What’s that old saying? “Life would be easy if it weren’t for other people”.
Do you like guns? If you’re here, you probably do.
Do you know a lot about guns? Some of you do, some of you don’t. Some are aware of where you stand on the gun knowledge spectrum, and others are not.
Do you want to talk about and learn about guns? Once again, if you’re here, you probably do.
It would be great if we could all discuss the things we like and learn more about them. But like any activity, once you add people into the mix it can get pretty complicated and annoying.
I like Savage as a company, and I like their guns too. Inexpensive and accurate. You don’t have to be a skinflint yankee to know that there’s a difference between “inexpensive” and “cheap”. One quality is admirable, the other is to be shunned.
Savage used to make a handy .22LR/.410 over-under called the Model 24.
Handy and versatile, and easy to feed. A lot of prepper/survivalist types sang their praises.
I was disappointed to learn that Savage discontinued the Model 24 a few years back.
The only other gun which combined these useful calibers was the also-discontinued Springfield Armory M6, which was more portable but less ergonomic.
Baikal also makes a .22/20ga or .223/12ga over under. (I might have to consider one.)
But now I see that Savage has replaced the Model 24 with a new gun, the Model 42:
Available in .22LR or .22WMR over a .410 shotgun barrel, the Model 42 boasts a more-modern design of synthetic stock than the Model 24, thus increasing its street cred among preppers. I looked forward to seeing one, and perhaps adding it to my arsenal.
After examining a Model 42, I realized that Savage cheaped out on this new gun in one significant way, with 3 specific effects.
The ejector is manually-activated, unlike an original Model 24 which partially extracts the shells when you break the gun open. Not a dealbreaker; and I can see some scenarios where it would be an advantage to leave the shells in the chamber until you decide you want them out. But for fast firing this change is a step in the wrong direction
The ejector mechanism is made of plastic:
The extractors are made of straight pieces of razor-thin metal, and look extremely fragile:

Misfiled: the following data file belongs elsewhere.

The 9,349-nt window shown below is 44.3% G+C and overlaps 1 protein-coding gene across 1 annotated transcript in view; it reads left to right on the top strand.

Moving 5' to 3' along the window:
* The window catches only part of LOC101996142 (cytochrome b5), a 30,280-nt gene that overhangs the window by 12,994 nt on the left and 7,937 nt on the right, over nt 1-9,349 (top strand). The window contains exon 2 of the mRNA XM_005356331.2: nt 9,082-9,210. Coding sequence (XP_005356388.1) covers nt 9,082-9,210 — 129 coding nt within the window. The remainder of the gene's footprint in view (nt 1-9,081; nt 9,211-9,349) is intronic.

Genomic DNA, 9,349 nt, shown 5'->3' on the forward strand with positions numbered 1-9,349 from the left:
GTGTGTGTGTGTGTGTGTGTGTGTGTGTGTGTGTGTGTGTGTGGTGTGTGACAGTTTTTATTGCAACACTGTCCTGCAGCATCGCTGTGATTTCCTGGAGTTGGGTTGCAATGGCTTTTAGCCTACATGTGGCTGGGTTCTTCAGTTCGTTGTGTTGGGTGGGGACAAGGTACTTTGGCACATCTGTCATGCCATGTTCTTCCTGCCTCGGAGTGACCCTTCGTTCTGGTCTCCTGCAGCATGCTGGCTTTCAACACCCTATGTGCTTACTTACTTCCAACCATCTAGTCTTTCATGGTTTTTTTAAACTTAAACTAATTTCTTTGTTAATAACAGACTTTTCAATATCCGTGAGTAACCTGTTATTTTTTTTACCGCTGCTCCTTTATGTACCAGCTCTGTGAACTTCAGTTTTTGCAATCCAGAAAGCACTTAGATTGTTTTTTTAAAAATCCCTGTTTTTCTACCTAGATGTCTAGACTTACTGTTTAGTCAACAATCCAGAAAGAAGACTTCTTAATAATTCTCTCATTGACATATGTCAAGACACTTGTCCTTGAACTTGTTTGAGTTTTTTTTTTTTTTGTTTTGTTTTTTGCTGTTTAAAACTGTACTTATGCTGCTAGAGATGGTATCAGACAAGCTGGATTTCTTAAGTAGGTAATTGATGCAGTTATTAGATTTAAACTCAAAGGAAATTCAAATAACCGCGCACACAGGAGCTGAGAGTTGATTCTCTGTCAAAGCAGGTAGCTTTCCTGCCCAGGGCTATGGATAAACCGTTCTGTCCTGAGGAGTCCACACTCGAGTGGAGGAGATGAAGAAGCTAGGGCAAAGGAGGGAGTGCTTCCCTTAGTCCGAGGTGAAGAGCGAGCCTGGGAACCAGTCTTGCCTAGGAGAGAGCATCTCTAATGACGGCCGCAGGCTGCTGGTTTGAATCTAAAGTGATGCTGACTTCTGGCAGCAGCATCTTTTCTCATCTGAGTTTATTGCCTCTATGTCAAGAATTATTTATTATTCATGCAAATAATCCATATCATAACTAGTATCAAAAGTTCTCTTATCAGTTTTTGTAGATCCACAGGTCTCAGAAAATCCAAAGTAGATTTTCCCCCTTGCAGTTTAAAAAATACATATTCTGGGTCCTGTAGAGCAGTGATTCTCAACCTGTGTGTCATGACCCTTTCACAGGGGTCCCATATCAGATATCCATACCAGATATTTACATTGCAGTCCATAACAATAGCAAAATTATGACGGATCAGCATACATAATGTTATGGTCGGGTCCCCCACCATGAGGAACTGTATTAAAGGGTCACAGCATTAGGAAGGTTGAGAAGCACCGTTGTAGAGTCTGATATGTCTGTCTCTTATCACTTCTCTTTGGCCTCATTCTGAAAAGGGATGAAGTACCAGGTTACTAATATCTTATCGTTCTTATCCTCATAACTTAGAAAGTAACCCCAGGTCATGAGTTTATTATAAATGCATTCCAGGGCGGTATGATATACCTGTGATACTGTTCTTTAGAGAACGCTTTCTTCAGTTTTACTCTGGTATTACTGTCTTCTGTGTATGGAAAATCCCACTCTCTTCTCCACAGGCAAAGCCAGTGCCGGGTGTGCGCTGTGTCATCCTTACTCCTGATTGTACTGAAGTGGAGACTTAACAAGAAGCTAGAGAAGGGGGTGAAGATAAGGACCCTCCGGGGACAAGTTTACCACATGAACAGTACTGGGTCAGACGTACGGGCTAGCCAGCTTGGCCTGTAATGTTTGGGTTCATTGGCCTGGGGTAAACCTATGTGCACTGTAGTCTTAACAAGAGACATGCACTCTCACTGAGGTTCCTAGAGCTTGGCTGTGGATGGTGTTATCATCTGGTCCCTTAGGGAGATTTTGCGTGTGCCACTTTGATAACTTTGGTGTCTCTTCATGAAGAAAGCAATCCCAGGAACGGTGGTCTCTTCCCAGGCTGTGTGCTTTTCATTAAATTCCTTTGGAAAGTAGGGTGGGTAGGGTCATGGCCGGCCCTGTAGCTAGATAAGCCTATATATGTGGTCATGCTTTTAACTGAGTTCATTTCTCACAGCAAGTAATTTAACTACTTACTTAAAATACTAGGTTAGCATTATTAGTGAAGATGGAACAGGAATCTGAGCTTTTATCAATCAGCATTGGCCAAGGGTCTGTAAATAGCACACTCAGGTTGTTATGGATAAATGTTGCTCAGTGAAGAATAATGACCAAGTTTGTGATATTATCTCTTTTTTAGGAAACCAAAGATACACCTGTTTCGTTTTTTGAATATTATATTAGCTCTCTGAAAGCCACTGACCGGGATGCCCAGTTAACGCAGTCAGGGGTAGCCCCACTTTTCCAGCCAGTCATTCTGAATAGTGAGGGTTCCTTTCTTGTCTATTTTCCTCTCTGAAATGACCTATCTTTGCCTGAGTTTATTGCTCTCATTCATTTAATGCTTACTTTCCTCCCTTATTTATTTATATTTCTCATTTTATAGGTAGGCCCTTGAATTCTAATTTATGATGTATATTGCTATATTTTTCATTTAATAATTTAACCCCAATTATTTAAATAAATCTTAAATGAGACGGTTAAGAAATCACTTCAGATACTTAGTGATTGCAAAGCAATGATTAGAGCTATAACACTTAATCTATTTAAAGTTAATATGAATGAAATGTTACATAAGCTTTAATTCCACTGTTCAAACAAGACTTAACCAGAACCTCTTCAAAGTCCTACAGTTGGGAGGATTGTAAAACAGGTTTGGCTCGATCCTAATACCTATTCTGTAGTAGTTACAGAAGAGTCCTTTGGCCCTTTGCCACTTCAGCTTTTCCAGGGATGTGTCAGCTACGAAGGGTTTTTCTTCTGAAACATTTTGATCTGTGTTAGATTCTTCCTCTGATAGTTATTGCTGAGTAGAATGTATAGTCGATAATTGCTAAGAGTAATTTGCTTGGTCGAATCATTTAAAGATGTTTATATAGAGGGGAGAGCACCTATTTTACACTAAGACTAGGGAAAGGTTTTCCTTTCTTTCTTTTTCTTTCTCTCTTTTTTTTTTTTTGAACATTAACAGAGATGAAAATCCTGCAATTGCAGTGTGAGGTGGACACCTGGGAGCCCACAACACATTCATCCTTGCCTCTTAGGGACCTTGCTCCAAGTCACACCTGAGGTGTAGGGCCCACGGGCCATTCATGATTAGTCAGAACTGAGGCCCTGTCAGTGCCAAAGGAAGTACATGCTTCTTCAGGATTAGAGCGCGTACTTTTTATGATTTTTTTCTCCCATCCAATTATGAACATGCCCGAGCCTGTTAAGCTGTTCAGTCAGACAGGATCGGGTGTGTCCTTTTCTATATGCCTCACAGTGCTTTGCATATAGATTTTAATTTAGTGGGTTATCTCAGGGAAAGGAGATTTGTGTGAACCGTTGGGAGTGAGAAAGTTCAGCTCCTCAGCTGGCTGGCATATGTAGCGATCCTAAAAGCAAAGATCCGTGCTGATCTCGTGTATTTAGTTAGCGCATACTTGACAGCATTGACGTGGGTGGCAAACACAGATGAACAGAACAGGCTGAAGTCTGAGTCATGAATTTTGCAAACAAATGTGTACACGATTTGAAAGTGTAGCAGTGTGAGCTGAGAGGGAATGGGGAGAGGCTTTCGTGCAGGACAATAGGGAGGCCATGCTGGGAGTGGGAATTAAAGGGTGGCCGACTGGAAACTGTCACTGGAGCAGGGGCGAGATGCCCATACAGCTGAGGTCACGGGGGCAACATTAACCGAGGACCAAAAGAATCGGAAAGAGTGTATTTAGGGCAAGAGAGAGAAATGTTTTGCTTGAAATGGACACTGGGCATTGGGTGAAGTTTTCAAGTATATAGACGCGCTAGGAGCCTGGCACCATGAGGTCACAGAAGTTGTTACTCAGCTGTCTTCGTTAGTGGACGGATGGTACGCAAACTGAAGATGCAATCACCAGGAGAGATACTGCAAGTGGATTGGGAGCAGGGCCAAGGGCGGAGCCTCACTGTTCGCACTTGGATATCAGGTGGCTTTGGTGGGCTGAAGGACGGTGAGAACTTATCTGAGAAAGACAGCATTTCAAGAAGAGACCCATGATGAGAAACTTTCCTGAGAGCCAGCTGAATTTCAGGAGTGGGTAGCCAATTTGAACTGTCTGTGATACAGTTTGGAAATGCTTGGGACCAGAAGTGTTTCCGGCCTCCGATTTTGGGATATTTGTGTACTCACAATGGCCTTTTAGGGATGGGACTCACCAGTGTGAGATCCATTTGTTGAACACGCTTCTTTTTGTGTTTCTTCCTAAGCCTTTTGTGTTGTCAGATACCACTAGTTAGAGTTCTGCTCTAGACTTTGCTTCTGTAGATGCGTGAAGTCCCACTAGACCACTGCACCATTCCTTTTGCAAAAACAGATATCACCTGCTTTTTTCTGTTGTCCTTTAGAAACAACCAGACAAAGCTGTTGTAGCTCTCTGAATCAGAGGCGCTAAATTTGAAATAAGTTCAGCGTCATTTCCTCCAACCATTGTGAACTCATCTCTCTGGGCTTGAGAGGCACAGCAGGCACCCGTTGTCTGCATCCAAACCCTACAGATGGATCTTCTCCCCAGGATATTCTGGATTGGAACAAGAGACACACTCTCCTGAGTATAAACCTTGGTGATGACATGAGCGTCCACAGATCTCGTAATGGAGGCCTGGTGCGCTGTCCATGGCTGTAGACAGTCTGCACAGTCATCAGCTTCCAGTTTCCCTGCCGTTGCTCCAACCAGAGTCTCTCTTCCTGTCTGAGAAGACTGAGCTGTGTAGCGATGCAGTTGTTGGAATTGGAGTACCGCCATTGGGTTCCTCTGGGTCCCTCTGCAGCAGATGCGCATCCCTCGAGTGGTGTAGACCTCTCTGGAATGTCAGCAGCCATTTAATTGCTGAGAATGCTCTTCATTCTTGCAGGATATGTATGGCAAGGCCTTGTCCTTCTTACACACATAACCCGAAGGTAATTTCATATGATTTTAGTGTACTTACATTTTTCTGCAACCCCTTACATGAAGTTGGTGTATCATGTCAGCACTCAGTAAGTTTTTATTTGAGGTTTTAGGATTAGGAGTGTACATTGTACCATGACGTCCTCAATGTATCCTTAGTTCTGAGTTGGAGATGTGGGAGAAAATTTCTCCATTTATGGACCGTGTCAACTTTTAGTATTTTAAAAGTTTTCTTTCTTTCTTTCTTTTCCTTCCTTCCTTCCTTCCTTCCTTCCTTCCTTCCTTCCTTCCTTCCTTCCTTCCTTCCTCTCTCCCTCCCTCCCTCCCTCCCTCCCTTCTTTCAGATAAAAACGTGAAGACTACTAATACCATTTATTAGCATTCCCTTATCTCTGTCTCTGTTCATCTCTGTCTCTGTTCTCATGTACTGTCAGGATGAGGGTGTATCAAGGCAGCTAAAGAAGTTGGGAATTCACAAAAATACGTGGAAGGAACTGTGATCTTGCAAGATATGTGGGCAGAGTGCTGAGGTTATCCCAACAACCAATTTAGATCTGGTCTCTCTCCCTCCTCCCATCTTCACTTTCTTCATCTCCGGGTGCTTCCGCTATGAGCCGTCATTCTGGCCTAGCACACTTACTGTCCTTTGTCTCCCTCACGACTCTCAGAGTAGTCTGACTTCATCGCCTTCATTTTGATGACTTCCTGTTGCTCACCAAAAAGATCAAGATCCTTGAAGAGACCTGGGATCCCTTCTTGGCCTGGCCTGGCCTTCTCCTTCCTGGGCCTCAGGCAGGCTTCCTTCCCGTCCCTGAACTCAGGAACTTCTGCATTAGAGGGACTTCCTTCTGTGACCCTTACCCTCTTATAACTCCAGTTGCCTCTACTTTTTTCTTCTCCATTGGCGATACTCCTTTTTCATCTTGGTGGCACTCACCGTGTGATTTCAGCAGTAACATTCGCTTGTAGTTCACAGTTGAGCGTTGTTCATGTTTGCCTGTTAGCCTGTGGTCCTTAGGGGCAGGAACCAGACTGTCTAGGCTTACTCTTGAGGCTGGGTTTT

While I like the looks of the Model 42, I am disappointed with this lowering of quality. I think I will look for a used Model 24. Or maybe look at a Baikal.
The front cover of Guns & Ammo this month has a weird-looking contraption from Sig called the “ACP” or Adaptive Carbine Platform. There’s a video to watch at the link.
It seems to be a big aluminum housing that you attach your handgun to, making it into a PDW. It is covered with Picatinny rails that you can attach scopes, lights, lasers to. It has an attachment for an elastic sling on the back, and an operating handle to work the slide (which can be mounted on either side of the ACP).
There is a law-enforcement version with a wire shoulder stock on the back that would need to be registered as a short-barreled rifle if you want to own it.
I see that Ruger has a take-down version of the 10/22. Looks nice. I have no doubt that reviewers will put it through its paces and let the shooting public know whether or not it upholds the Ruger tradition of reliability & value. I suspect that it will.
Take-down rifles are a neat concept. Nearly as store-able as a handgun when they are broken down, but retaining the longer sight radius (and greater accuracy) of a rifle when assembled. Hollywood loves the concept, from the signature weapon of Francisco Scaramanga in The Man With The Golden Gun (pictured on the left), to the custom-made weapon used by the calculating assassin in The Day Of the Jackal.
The drawback is that it is hard to achieve maximum accuracy with a gun that has to be able to be taken apart easily. If the complete sighting apparatus (iron or optical) stays with the barrel, that mitigates the potential loss of accuracy, assuming that the sights aren’t banged around. But Hollywood loves to show you the expert sniper reassembling his (or her) rifle, and re-attaching the scope, immediately followed by some test shots that are dead-on bullseyes. Anyone who has removed and re-mounted a scope knows that is far-fetched.
I have always liked the look of a Mannlicher stock. They just seem…old school, traditional, classy. I have read that the style originated from the need to use a longarm as a walking stick in the hilly parts of Europe.
Yes, I know that the barrel isn’t free-floating.
Yes, I know that the full-length stock might change the point of impact when the gun heats up.
Don’t care. Maybe it’s an engineering-centric preference, with the barrel being “protected” by the full-length stock. Or maybe it’s aesthetic, with no skinny barrel sticking out “unsupported” to offend anyone’s sensibilities. Whatever the reason, guns with Mannlicher stocks draw my attention, pop into my head for no reason, and make me dawdle at gun show tables. But I hadn’t pulled the trigger on one, so to speak.